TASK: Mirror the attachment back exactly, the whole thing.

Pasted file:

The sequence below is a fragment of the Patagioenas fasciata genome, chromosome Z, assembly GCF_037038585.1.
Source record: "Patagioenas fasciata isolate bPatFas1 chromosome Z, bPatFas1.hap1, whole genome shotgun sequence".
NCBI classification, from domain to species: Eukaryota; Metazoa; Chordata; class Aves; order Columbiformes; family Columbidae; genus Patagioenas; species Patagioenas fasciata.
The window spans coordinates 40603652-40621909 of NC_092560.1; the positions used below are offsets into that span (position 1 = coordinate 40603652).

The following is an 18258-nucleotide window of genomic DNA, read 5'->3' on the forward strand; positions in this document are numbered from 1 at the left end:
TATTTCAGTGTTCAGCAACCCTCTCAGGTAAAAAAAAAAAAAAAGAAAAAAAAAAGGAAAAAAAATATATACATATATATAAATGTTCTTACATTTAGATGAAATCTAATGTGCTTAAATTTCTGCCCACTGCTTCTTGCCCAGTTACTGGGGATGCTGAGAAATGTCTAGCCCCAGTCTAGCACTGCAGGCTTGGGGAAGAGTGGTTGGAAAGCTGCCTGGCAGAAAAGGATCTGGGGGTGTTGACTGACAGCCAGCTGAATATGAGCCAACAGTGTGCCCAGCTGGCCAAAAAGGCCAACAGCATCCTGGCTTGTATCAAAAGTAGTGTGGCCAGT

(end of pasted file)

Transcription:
The sequence below is a fragment of the Patagioenas fasciata genome, chromosome Z, assembly GCF_037038585.1.
Source record: "Patagioenas fasciata isolate bPatFas1 chromosome Z, bPatFas1.hap1, whole genome shotgun sequence".
NCBI classification, from domain to species: Eukaryota; Metazoa; Chordata; class Aves; order Columbiformes; family Columbidae; genus Patagioenas; species Patagioenas fasciata.
The window spans coordinates 40603652-40621909 of NC_092560.1; the positions used below are offsets into that span (position 1 = coordinate 40603652).

The following is an 18258-nucleotide window of genomic DNA, read 5'->3' on the forward strand; positions in this document are numbered from 1 at the left end:
TATTTCAGTGTTCAGCAACCCTCTCAGGTAAAAAAAAAAAAAAAGAAAAAAAAAAGGAAAAAAAATATATACATATATATAAATGTTCTTACATTTAGATGAAATCTAATGTGCTTAAATTTCTGCCCACTGCTTCTTGCCCAGTTACTGGGGATGCTGAGAAATGTCTAGCCCCAGTCTAGCACTGCAGGCTTGGGGAAGAGTGGTTGGAAAGCTGCCTGGCAGAAAAGGATCTGGGGGTGTTGACTGACAGCCAGCTGAATATGAGCCAACAGTGTGCCCAGCTGGCCAAAAAGGCCAACAGCATCCTGGCTTGTATCAAAAGTAGTGTGGCCAGT